Wow, that’s really bold. Especially after what Wie has done for the sport.

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Michelle Wie, an 18-year-old Stanford student – has decided to tee it up  – against the men, and this time it’s for money.  Wie will debut in the Legends Reno-Tahoe Open, her first appearance on the PGA Tour this year.

There’s been speculation Wie would concentrate solely on women’s competition, especially after last year when she injured both wrists and made only two cuts.

But she is bashing speculation and this will be her eighth time playing on the PGA Tour, and she has yet to make a cut. According to Washington Post, the only time Wie has made money playing against the men was on the Korean Tour, in 2006, at the SK Telcom Open.

Here’s what she had to say:

“It’s not every day that a woman is given the opportunity to play on the greatest tour in the world. This is a tremendous opportunity for me to learn from these great players and take those lessons into the future to becoming the best player I can be on any tour. This is another step in the process of making me a better player.”

Wie will be playing her seventh and final LPGA Tour event of this year at the CN Canadian Women’s Open in August.

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Girls, seriously?

How about we put down the fashion magazines for just a second. We’re selling ourselves short in sports journalism, and if we don’t start coverage of our best moments on the athletic fields will disappear altogether.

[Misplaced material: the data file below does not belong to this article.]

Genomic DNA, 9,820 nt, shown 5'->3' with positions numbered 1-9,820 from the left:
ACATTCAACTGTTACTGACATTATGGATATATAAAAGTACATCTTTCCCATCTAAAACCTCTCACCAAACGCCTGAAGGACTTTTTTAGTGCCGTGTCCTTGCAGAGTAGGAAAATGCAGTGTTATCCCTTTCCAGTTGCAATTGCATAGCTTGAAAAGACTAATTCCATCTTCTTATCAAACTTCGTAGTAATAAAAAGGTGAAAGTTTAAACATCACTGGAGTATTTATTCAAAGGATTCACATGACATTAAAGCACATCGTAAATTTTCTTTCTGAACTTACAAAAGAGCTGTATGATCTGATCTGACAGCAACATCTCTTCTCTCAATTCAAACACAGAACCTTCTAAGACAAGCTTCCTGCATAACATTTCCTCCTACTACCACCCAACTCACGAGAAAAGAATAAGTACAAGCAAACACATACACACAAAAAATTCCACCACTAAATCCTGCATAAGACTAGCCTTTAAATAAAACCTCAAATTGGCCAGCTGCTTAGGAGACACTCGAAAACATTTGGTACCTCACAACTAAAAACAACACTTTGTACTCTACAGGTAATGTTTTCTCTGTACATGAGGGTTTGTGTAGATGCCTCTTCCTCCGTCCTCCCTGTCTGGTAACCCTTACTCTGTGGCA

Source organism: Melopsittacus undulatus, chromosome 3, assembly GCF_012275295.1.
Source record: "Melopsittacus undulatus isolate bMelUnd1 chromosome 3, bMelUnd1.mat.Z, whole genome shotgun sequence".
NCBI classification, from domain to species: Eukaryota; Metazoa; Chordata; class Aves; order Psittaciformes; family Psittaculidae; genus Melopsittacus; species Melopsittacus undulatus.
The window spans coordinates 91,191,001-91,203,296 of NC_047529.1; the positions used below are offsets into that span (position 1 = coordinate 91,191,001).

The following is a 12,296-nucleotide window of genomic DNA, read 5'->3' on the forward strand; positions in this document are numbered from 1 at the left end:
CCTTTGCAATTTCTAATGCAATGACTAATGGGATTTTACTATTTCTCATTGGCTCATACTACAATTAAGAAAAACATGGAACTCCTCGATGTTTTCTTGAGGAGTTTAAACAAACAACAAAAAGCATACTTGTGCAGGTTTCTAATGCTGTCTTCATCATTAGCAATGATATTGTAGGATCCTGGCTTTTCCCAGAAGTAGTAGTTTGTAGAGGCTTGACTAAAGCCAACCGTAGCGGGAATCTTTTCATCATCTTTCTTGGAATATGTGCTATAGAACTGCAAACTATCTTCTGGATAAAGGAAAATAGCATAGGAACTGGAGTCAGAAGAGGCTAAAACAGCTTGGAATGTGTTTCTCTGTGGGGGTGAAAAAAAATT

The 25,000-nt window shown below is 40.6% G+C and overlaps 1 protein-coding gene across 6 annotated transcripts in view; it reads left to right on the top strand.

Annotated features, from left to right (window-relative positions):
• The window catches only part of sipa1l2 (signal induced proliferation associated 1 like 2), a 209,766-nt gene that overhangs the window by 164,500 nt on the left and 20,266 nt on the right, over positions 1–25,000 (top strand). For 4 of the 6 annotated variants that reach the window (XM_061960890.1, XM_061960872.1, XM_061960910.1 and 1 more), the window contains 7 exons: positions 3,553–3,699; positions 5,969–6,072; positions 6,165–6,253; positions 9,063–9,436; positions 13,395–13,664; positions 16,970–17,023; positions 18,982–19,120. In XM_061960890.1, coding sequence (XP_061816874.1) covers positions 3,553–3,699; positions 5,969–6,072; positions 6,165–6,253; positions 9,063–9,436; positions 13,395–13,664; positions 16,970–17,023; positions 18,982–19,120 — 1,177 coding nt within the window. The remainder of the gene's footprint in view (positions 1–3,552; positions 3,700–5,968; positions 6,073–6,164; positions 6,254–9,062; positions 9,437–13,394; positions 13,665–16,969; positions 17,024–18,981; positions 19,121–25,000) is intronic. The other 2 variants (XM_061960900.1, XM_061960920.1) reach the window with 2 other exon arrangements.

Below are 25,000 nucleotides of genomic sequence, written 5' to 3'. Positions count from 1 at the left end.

I recently posted on how disappointed I was to learn that Sports Illustrated for Women was a flop. So, it was by coincidence that I came across the Sports Media and Society blog where author Marie Hardin posted that Golf for Women magazine has joined the ranks of womens sports magazines that have been discontinued.

But what she said about readership is particularly interesting.

“Golf for Women and Women’s Sports & Fitness both had respectable circulations — around 600,000, the same rate base as that of The Sporting News.

Hardin concurs with the thoughts that I originally expressed in my previous post: advertising and identity are driving this trend of lack of material. Money and power reflect what’s important in our culture, and for some reason, our sports are not deemed an important enough to invest.

She linked to HerSports Magazine, which is interesting to me. I will be following the publication closely (particularly their new blog). But on the surface, I don’t see how they can draw the readers we need and deserve, because it’s not strong enough.

I think that we need to start getting opinionated about sports, sports coverage and sports news. I’m a firm believer that we as women can find the answer to the lack of sports journalism on the Web, where there’s unlimited space, and identity can be created and crafted as we choose. Should this work, we’ll prove that advertising is not necessary for the initial (and most important) stages of information share, and the news will literally go viral.

I think that if enough of us get together in the blogosphere and start talking sports, traditional media will follow, because advertisers would want to reach our audience. Anyone with me on this? Blogs are the perfect outlet for expressing our opinions.

Regardless, when someone finally hits this one home, it should really take off. Because, as Hardin says,

“Finding the formula that will attract the ad dollar has so far proven elusive for many women’s sports titles.